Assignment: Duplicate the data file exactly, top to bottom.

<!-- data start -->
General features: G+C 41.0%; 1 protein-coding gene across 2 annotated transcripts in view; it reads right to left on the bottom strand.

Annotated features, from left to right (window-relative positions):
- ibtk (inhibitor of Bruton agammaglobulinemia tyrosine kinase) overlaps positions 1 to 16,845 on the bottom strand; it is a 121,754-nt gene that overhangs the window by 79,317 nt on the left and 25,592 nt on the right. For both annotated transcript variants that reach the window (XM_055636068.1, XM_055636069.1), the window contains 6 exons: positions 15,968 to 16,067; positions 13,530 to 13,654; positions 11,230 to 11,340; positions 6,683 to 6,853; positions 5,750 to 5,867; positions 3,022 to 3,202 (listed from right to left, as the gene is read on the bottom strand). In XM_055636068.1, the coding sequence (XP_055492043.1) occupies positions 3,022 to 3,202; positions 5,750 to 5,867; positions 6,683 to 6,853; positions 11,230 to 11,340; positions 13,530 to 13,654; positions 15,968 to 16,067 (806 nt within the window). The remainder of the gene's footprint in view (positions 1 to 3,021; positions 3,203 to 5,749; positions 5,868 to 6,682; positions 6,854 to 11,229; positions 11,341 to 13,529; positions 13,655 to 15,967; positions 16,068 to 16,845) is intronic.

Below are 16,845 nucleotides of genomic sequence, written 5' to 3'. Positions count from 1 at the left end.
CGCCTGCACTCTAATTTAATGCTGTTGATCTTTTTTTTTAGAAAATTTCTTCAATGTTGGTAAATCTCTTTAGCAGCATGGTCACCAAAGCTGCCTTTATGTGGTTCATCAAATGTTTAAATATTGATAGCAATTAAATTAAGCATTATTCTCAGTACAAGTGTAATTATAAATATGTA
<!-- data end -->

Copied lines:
General features: G+C 41.0%; 1 protein-coding gene across 2 annotated transcripts in view; it reads right to left on the bottom strand.

Annotated features, from left to right (window-relative positions):
- ibtk (inhibitor of Bruton agammaglobulinemia tyrosine kinase) overlaps positions 1 to 16,845 on the bottom strand; it is a 121,754-nt gene that overhangs the window by 79,317 nt on the left and 25,592 nt on the right. For both annotated transcript variants that reach the window (XM_055636068.1, XM_055636069.1), the window contains 6 exons: positions 15,968 to 16,067; positions 13,530 to 13,654; positions 11,230 to 11,340; positions 6,683 to 6,853; positions 5,750 to 5,867; positions 3,022 to 3,202 (listed from right to left, as the gene is read on the bottom strand). In XM_055636068.1, the coding sequence (XP_055492043.1) occupies positions 3,022 to 3,202; positions 5,750 to 5,867; positions 6,683 to 6,853; positions 11,230 to 11,340; positions 13,530 to 13,654; positions 15,968 to 16,067 (806 nt within the window). The remainder of the gene's footprint in view (positions 1 to 3,021; positions 3,203 to 5,749; positions 5,868 to 6,682; positions 6,854 to 11,229; positions 11,341 to 13,529; positions 13,655 to 15,967; positions 16,068 to 16,845) is intronic.

Below are 16,845 nucleotides of genomic sequence, written 5' to 3'. Positions count from 1 at the left end.
CGCCTGCACTCTAATTTAATGCTGTTGATCTTTTTTTTTAGAAAATTTCTTCAATGTTGGTAAATCTCTTTAGCAGCATGGTCACCAAAGCTGCCTTTATGTGGTTCATCAAATGTTTAAATATTGATAGCAATTAAATTAAGCATTATTCTCAGTACAAGTGTAATTATAAATATGTA